Oxfordshire Flora Group


Galium tricornutum, Corn Cleavers

Corn Cleavers at College Lake
Photo by Christopher Hoskin

Corn Cleavers is an annual of arable fields and an archaeophyte (a plant probably introduced to Britain before 1500). It is distributed across most of Europe plus northern Africa and southern Asia to China, and also naturalised in Australia and the Americas.

It was formerly widespread in southern England, but is now Critically Endangered, Nationally Rare and listed on Section 41 of the CROW Act. By 2012, it was only regularly seen in the UK at Rothamsted Research Centre in Hertfordshire. At other sites it only occurred as a casual, for example appearing in Cambridgeshire following some road works.
In Oxfordshire, Corn Cleavers was recorded at more than 27 localities by Druce in 1927 and was last found during the 1980s at Ditchley Road Quarry by Bill Campbell and near an area called the Triangle in Wytham Woods SSSI by Dr. C.W.D. Gibson. This area has been arable since the War and probably long before that.

Corn Cleavers at College Lake
Photo by Christopher Hoskin

Ploughing the Triangle since 2000 had not produced Corn Cleavers, but it enabled some 185 species to appear including the Nationally Scarce Slender Tare (Vicia parviflora) and six species of conservation interest in Oxfordshire: Blue Pimpernel (Anagallis arvensis foemina), White Helleborine (Cephalanthera damasonium) (spreading from the adjacent beech wood), Dwarf Spurge (Euphorbia exigua), Wall Fumitory (Fumaria muralis), Small-flowered Buttercup (Ranunculus parviflorus), and Field Madder (Sherardia arvensis).

Corn Cleavers is closely related to ordinary Cleavers, but has downward pointing (recurved) flower stalks, and straight very short spines on the fruits, rather than hooked spines. The flowers are usually in groups of three (hence tricornutum = three horned). Ecologically it does not benefit from high levels of nitrate in the way that Cleavers does. It also has weak stems to 60 cm long which are suited to growing in cereal fields. Corn Cleavers has a chromosome number 2n=44, while Cleavers has 2n=66.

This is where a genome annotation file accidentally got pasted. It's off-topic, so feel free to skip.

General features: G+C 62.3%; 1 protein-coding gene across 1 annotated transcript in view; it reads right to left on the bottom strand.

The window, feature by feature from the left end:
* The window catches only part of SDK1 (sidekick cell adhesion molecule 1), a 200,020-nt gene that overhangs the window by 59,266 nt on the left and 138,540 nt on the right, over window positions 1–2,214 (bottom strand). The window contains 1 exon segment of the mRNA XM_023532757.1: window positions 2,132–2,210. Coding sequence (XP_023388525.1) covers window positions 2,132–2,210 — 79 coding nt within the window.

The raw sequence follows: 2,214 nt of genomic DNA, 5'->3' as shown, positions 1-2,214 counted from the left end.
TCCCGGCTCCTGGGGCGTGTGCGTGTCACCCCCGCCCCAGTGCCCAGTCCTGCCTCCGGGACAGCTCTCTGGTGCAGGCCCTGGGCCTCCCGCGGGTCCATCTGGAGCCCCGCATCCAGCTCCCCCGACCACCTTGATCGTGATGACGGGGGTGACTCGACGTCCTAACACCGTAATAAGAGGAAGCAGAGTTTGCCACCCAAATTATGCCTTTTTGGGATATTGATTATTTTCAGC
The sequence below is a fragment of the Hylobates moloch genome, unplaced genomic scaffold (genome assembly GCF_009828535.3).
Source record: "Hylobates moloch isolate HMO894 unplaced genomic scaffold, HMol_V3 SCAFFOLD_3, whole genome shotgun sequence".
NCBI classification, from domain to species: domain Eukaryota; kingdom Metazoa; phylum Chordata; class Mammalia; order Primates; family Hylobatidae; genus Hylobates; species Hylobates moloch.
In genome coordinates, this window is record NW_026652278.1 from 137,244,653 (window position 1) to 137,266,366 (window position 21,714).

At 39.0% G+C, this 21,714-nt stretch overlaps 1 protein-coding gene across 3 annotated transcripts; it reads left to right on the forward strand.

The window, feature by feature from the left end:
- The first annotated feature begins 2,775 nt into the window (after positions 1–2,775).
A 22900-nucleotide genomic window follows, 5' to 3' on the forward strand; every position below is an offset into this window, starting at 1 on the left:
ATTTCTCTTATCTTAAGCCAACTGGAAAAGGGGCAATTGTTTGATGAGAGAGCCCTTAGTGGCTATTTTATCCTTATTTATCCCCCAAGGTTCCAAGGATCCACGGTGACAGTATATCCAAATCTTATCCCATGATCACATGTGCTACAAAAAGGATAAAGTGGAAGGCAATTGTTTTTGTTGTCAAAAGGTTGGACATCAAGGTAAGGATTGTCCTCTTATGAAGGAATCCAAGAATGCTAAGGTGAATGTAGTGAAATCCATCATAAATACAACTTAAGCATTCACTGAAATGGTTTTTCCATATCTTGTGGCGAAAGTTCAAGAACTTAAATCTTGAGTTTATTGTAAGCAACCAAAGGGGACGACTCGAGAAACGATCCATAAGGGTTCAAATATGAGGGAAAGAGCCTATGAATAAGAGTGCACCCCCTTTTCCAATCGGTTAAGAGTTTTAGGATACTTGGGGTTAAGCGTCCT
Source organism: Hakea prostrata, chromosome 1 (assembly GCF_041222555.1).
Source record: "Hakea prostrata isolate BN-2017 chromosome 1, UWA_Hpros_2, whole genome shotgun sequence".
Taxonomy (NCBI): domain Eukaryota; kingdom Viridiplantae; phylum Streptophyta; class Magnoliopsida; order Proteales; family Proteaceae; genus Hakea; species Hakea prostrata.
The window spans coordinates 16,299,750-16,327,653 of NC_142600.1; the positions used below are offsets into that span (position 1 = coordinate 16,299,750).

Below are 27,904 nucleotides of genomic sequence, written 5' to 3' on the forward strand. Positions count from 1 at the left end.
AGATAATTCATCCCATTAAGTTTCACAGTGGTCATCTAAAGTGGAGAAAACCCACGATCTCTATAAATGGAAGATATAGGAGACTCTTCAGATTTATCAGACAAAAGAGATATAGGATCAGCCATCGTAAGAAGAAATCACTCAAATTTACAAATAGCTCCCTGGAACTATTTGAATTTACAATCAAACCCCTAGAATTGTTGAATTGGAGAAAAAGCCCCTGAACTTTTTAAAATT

Corn Cleavers at College Lake
Photo by Christopher Hoskin

A reintroduction plan was agreed by the Botanical Society of the British Isles, the Vascular Plant Technical Advisory Group – Simon Leach, by the local Natural England Officers Alison Muldal and Rebecca Tibbetts, and by the Wytham Committee. Nine one-metre squares were marked out in three rows of three, dug over, raked and each planted with 16 seedlings grown at the Oxford Botanic Garden. The plants were visited once a week for watering during hot weather. Many of the plants flowered and set seed. Later in the season each row of squares was weeded: Ragwort, Charlock and Wild Parsnip were especially numerous. In 2014 planting was repeated on squares between the original rows. This time no weeding or watering took place, and again the plants survived, flowered and set seed. The weeds were very rank and so the main area was topped in late August to prevent seed being set, sprayed with Roundup in the first week of September and then cultivated in the last week of October. The concern was that if we sprayed off too early then we would be in danger of spraying off the arable weed seedlings as well. We needed to ensure that all the arable weeds had set seed. There is also the concern that many of the arable weeds such as Small-flowered Buttercup are germinate in autumn unlike Corn Cleavers which germinates in the spring.

Planting out seedling Corn Cleavers from the Oxford Botanic Garden at Upper Seeds, Wytham SSSI in 2013
Photo by Camilla Lambrick

In 2015 96 Corn Cleavers plants were found along six 1 m wide transects; but in 2017 no Corn Cleavers could be seen. It was resolved that the field would be ploughed and half sown with thatching wheat as the year before. The Natural History Society of Oxfordshire has arranged a visit to College Lake BBOWT reserve to see the population being grown there.

Photo from Wikipedia
N. L. Britton & A. Brown –

2020 has seen some discussion about how to go forward with the conservation of this plant. We have reluctantly accepted the failure of the attempted reintroduction in the ‘Wytham Triangle’, so it has been decided to manage that field primarily for uncommon arable plants and to try a Galium tricornutum re-establishment project elsewhere within Wytham Woods (site to be decided). It’s unlikely that anything is going to be done in support of this prior to 2021 other than some cutting back of the Wild Parsnip on the plot.


The work has been funded by Natural England, the Oxford Botanic Garden and the Wytham Committee of the University of Oxford. Much help has been given in particular by the Conservator of Wytham.